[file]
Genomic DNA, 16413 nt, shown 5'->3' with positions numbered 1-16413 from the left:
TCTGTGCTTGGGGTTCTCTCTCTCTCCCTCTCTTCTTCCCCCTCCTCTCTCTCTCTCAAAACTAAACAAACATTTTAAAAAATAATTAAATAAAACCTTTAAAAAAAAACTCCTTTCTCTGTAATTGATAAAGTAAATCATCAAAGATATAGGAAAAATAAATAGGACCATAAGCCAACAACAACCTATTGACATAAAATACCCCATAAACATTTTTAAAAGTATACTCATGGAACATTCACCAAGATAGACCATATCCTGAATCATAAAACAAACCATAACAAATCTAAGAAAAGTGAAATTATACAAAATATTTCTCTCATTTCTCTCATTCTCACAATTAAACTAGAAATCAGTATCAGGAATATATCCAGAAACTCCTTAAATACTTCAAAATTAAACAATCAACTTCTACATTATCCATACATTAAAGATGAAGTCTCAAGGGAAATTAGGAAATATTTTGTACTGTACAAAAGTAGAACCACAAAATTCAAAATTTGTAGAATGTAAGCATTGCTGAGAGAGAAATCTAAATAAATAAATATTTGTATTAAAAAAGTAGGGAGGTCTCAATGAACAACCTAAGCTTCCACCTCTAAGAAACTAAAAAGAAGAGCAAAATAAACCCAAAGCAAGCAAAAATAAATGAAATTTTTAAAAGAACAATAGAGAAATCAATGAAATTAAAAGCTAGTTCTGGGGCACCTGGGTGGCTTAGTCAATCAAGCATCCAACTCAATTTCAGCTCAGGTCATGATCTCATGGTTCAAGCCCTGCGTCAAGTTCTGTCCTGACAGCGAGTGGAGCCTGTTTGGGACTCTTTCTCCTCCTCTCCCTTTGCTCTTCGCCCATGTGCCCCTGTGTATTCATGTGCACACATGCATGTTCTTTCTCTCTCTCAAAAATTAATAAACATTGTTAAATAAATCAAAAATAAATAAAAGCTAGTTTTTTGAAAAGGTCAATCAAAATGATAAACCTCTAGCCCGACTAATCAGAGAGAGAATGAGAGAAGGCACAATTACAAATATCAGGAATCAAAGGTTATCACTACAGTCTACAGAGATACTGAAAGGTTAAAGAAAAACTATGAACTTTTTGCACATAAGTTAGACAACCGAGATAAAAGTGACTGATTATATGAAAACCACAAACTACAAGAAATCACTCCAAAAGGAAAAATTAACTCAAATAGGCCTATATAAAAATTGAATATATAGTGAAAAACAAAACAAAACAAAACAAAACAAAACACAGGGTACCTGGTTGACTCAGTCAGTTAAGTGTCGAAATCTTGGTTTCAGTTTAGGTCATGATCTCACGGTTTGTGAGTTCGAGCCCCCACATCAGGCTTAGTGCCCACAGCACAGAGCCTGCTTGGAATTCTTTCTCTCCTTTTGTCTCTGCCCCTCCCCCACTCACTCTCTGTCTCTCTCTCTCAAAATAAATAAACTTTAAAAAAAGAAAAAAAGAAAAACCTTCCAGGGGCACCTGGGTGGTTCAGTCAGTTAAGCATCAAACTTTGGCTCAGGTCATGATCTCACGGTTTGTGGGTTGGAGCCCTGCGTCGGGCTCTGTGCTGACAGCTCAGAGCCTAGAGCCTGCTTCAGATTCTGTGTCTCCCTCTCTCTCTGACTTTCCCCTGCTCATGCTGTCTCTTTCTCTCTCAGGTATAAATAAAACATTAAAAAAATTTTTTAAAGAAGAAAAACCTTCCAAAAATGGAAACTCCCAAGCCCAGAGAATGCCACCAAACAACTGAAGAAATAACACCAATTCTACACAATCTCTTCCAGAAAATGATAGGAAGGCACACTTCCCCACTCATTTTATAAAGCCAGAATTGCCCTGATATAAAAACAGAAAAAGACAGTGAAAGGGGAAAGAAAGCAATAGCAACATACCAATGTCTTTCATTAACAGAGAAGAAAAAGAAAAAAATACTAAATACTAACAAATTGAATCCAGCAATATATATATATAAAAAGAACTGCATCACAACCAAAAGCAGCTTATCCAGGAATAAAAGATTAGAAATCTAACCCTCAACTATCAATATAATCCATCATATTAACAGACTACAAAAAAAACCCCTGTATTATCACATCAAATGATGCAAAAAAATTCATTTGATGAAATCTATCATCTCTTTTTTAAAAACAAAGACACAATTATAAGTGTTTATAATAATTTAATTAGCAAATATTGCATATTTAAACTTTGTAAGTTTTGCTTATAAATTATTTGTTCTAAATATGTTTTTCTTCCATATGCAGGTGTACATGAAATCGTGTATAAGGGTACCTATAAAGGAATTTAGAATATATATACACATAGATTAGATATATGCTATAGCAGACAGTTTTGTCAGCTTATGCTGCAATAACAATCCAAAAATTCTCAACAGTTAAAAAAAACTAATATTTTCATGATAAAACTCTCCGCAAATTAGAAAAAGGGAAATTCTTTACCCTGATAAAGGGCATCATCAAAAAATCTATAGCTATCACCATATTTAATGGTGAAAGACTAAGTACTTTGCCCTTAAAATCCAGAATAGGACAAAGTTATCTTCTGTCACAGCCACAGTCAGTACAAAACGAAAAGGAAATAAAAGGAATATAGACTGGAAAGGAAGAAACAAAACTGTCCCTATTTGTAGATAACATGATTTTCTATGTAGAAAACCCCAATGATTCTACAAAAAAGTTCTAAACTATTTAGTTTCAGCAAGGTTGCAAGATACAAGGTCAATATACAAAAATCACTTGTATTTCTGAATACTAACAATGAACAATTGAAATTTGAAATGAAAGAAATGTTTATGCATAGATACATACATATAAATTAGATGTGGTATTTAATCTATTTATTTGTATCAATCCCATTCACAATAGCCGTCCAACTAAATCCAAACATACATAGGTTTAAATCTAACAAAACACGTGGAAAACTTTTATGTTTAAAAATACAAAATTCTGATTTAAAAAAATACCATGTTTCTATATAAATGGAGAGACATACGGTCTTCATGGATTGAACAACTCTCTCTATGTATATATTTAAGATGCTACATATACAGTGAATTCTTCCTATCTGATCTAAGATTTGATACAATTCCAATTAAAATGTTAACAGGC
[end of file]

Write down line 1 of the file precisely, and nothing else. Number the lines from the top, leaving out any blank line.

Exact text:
Genomic DNA, 16413 nt, shown 5'->3' with positions numbered 1-16413 from the left: